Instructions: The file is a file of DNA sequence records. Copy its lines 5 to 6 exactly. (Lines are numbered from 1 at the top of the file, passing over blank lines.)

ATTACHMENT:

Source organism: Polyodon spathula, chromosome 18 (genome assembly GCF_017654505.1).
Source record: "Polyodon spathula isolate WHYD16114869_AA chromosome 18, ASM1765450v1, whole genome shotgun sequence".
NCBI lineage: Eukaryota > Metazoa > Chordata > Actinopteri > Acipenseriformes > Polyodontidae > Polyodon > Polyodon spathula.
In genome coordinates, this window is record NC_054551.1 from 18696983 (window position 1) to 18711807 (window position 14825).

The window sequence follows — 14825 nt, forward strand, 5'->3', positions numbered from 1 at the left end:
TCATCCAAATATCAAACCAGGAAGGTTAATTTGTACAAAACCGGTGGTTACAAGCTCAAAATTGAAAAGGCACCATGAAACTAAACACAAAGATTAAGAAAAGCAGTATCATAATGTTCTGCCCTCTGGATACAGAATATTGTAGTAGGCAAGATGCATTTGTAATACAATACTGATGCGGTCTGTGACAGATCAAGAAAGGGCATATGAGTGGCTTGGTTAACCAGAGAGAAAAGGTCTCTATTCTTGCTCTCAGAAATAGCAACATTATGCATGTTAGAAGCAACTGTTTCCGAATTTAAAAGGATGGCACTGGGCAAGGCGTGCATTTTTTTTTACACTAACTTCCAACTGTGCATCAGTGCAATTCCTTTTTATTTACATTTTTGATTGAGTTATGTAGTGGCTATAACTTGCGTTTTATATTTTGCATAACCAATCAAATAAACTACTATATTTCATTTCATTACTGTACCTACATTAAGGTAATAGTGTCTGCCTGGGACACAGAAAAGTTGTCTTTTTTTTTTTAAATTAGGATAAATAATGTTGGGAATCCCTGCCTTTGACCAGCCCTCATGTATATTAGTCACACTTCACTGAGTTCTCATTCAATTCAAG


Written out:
The window sequence follows — 14825 nt, forward strand, 5'->3', positions numbered from 1 at the left end:
TCATCCAAATATCAAACCAGGAAGGTTAATTTGTACAAAACCGGTGGTTACAAGCTCAAAATTGAAAAGGCACCATGAAACTAAACACAAAGATTAAGAAAAGCAGTATCATAATGTTCTGCCCTCTGGATACAGAATATTGTAGTAGGCAAGATGCATTTGTAATACAATACTGATGCGGTCTGTGACAGATCAAGAAAGGGCATATGAGTGGCTTGGTTAACCAGAGAGAAAAGGTCTCTATTCTTGCTCTCAGAAATAGCAACATTATGCATGTTAGAAGCAACTGTTTCCGAATTTAAAAGGATGGCACTGGGCAAGGCGTGCATTTTTTTTTACACTAACTTCCAACTGTGCATCAGTGCAATTCCTTTTTATTTACATTTTTGATTGAGTTATGTAGTGGCTATAACTTGCGTTTTATATTTTGCATAACCAATCAAATAAACTACTATATTTCATTTCATTACTGTACCTACATTAAGGTAATAGTGTCTGCCTGGGACACAGAAAAGTTGTCTTTTTTTTTTTAAATTAGGATAAATAATGTTGGGAATCCCTGCCTTTGACCAGCCCTCATGTATATTAGTCACACTTCACTGAGTTCTCATTCAATTCAAG